In William Shakespeare?s Julius Caesar, Brutus and Cassius are very influential characters. Each character makes many mistakes with the assassination plans and the strategies at Philippi. Each man has his reasons for their mistakes, if it is either their idealism, being uncompassionate or not, fully thinking for their actions. Brutus and Cassius are very contrasting people; one man is better suited to be a leader of a battle and an Empire, than the other. That man is: Marcus Brutus. Although Brutus makes many consequential mistakes, his errors are made because his nobleness outranks his intelligence. Whereas for Cassius, his mistakes are made from poor decision making. Brutus himself knows that he is often too honourable and not as realistic as he should be. ?I am not gamesome; I do lack some part / Of that quick spirit that is in Antony? [Act I, Scene II, L 28 ? 29]. By knowing this, that makes Brutus a better and stronger leader, since he is able to admit to his weakness.
Cassius is a very mischief person. His reasons to assassinate Caesar are far less noble than them of Brutus. Cassius?s intentions to kill Caesar are of jealousy. He is jealous that has become more powerful than Cassius. As well he is selfish in his reasons for the killing. Earlier in the times of Pompey, Cassius fought against Caesar. Which demonstrates him wanting Caesar dead. He shows his jealousy/selfishness towards Caesar to Brutus. ?For once, upon a raw and gusty day, / The troubled Tiber chaffing with her shores, / Caesar said to me ?Dar?st thou, Cassius, now / Leap in with me into this angry flood, / And swim to yonder point?? Upon the word, / Accoutred as I was, I plunged in / And bade him follow; so indeed he did. / The torrent roar?d, and we did buffet it / With lusty sinews, throwing it aside / And stemming it with hearts of controversy; / But ere we could arrive the point propose?d, / Caesar cried ? Help me, Cassius, or I sink!? / I, as Aeneas, our great ancestor, / Did from the flames of Troy upon his shoulder / the old Anchises bear, so from the waves of Tiber / Did I the tired Caesar.) (Act I, Scene II. L 100 ? 115). There he was indicating that one day Caesar was drowning and asked Cassius to save him. Cassius tries to use this to persuade Brutus, that Caesar is not a good leader. As we all know, physical strength/abilities does not make a leader any better. Once again he uses another ?cheap shot? to try to convince Brutus. ?He had a fever when he was in Spain, / And when he fit was on him, I did mark / How coward lips did from their colour fly, / And that same eye whose bend doth awe the world / Did lose his luster; I did hear him groan; / Ay, and that tongue of his, that bade the Romans, / Mark him and write his speeches in their books, / Alas! It cried, ?Give me some drink, Titinius?, / As a sick girl. / Ye gods, it doth amaze me, / A man of such a feeble temper should / So get the start of the majestic world, / And bear the palm alone.? (Act I, Scene II, L. 119 ? 131). Likewise he expresses clearly that he is jealous of Caesar since he has became a ?god-like? figure in Rome. ?And this man / Is now become a god, and Cassius is / A wretched creature, and bend his body / If Caesar carelessly but not on him.? (Act I, Scene II, L. 115 ? 118)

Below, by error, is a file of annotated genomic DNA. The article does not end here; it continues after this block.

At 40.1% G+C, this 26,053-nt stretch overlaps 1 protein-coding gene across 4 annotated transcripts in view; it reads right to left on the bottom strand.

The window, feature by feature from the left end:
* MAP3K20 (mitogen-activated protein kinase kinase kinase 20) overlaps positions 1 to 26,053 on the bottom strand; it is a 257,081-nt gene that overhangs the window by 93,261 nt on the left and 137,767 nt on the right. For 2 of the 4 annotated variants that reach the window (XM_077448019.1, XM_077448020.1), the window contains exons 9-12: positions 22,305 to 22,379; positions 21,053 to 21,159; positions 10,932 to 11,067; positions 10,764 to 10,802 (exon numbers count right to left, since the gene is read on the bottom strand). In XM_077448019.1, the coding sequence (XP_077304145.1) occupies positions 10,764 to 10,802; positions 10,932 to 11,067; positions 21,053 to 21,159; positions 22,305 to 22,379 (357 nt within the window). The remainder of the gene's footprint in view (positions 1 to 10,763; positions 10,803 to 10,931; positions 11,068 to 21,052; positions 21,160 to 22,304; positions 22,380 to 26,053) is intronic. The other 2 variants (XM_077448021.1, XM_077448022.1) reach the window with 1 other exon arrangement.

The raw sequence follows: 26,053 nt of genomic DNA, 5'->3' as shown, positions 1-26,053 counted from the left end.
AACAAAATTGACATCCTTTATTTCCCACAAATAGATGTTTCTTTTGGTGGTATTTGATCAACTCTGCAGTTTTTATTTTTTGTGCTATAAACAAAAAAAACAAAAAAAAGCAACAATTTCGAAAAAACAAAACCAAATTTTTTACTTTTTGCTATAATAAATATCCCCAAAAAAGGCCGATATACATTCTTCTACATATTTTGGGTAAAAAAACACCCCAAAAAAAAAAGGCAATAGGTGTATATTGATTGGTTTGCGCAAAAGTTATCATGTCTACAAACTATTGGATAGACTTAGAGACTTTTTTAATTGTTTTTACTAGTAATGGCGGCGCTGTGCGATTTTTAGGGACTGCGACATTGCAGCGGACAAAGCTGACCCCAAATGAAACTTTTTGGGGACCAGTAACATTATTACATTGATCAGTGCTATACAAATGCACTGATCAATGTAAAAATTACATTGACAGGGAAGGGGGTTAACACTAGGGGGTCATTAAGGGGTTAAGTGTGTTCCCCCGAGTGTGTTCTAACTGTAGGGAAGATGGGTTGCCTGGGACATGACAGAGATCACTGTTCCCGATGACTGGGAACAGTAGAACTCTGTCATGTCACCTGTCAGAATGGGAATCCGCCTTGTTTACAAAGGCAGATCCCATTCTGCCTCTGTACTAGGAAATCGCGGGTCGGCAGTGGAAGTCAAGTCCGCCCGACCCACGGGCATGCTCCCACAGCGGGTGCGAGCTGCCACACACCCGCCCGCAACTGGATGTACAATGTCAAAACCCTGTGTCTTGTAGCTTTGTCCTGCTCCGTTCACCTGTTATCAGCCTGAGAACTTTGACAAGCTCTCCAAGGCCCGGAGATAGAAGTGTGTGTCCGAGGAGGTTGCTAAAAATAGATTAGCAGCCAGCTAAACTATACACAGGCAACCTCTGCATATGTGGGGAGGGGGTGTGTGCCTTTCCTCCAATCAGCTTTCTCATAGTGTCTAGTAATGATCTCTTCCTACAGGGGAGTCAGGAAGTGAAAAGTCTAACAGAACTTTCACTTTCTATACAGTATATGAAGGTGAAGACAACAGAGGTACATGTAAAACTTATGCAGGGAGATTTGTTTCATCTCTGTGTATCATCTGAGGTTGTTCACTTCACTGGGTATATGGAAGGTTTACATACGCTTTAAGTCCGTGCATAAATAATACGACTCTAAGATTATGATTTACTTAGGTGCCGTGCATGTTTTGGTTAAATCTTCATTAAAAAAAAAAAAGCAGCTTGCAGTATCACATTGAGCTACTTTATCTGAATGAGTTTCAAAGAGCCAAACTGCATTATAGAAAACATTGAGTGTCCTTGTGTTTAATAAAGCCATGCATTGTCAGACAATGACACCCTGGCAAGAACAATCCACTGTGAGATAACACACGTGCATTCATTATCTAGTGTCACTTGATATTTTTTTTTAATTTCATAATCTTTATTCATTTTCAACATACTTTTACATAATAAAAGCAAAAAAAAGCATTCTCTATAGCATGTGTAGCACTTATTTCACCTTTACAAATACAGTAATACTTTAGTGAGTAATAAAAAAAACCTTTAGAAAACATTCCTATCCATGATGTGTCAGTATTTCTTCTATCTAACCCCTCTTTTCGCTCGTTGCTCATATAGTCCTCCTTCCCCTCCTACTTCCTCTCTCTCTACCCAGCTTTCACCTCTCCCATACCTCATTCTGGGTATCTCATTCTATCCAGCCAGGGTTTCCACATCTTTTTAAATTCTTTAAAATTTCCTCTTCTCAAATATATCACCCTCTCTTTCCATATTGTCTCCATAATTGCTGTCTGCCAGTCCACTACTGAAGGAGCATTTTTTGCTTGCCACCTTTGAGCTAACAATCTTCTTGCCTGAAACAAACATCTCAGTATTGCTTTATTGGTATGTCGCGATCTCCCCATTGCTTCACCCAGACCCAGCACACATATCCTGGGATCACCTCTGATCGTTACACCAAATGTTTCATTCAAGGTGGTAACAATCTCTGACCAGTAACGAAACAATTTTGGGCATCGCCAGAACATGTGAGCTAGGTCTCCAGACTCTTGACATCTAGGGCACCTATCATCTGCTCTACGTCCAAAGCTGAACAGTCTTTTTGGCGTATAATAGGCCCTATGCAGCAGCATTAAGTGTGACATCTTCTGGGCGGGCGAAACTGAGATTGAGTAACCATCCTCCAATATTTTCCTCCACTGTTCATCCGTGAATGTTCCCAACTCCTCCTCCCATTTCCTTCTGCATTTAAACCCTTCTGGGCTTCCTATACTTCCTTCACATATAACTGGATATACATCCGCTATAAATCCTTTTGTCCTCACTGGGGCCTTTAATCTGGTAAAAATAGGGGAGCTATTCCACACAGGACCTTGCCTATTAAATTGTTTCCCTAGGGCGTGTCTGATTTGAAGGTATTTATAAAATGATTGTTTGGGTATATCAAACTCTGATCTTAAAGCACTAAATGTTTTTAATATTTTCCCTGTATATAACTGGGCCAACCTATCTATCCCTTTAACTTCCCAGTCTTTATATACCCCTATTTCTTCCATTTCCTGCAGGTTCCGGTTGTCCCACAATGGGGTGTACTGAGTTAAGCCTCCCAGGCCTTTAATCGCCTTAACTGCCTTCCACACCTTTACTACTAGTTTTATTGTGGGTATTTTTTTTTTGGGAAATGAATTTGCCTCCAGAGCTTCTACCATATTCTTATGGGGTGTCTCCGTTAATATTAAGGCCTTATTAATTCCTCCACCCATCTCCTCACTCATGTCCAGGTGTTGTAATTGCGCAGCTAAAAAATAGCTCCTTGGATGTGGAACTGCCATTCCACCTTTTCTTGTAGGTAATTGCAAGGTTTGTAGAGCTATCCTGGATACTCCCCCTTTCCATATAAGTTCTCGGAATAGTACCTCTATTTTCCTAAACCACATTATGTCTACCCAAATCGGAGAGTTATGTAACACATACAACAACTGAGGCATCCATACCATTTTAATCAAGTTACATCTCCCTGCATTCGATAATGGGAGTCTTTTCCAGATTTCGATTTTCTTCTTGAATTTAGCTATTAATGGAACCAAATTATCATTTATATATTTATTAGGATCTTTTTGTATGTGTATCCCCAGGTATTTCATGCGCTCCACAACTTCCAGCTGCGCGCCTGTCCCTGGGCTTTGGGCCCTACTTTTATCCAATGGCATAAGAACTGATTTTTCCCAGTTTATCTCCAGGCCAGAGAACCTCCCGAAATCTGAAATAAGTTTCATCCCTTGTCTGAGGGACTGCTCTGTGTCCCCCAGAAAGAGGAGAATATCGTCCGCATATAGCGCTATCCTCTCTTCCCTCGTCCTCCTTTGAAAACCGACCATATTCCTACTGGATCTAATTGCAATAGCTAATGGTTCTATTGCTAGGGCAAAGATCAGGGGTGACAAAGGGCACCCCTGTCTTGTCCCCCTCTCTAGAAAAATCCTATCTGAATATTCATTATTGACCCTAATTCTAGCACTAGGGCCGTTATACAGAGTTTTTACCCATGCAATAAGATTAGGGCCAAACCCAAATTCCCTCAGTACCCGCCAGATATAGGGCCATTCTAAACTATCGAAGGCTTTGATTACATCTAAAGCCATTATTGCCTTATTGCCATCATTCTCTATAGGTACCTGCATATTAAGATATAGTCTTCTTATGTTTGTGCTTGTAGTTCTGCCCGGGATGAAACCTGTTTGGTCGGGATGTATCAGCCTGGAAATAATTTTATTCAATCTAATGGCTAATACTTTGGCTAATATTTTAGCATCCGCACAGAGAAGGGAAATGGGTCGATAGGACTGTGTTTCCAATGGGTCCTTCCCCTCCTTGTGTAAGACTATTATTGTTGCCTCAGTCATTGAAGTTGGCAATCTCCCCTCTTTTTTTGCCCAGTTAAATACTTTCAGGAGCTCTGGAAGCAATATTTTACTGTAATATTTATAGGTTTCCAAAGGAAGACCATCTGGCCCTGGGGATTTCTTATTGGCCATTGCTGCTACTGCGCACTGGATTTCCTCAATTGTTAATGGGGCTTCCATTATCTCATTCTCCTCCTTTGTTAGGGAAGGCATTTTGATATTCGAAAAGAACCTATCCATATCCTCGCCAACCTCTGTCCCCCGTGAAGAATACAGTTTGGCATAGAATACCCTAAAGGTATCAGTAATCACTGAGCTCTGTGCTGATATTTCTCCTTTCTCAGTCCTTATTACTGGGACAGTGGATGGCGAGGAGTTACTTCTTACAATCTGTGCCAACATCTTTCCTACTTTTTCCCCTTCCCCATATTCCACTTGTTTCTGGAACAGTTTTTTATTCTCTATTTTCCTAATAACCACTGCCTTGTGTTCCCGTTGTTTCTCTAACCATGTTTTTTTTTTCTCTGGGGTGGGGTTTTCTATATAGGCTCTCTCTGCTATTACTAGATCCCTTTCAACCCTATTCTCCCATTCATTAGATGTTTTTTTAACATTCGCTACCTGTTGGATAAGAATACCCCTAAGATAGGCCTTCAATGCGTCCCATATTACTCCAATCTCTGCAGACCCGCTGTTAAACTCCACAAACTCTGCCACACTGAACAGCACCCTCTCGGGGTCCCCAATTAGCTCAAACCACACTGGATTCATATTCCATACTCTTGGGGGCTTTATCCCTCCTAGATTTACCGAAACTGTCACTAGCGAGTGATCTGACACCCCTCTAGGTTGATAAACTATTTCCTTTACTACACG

Many people of Rome do not care, and do not think much of Cassius, including Caesar, who talks about Cassius very rudely. ?He reads much, / He is a great observer, and he looks / Quite through the deeds of men; he loves no plays, / As thou dost, Antony; he hears no music;/ As if he mock?d himself, and scorn?d his spirit / That could be mov?d to smile at any thing.? (Act I, Scene II, L. 200 ? 205.) In that excerpt he is saying that Cassius does not enjoy plays and music and only reads; Cassius smiles but when he does it is only an ?evil? smile; He does not pay attention to the things that people do but their motives for doing them. Also from Caesar we learn that he is somewhat dangerous ?He has a...
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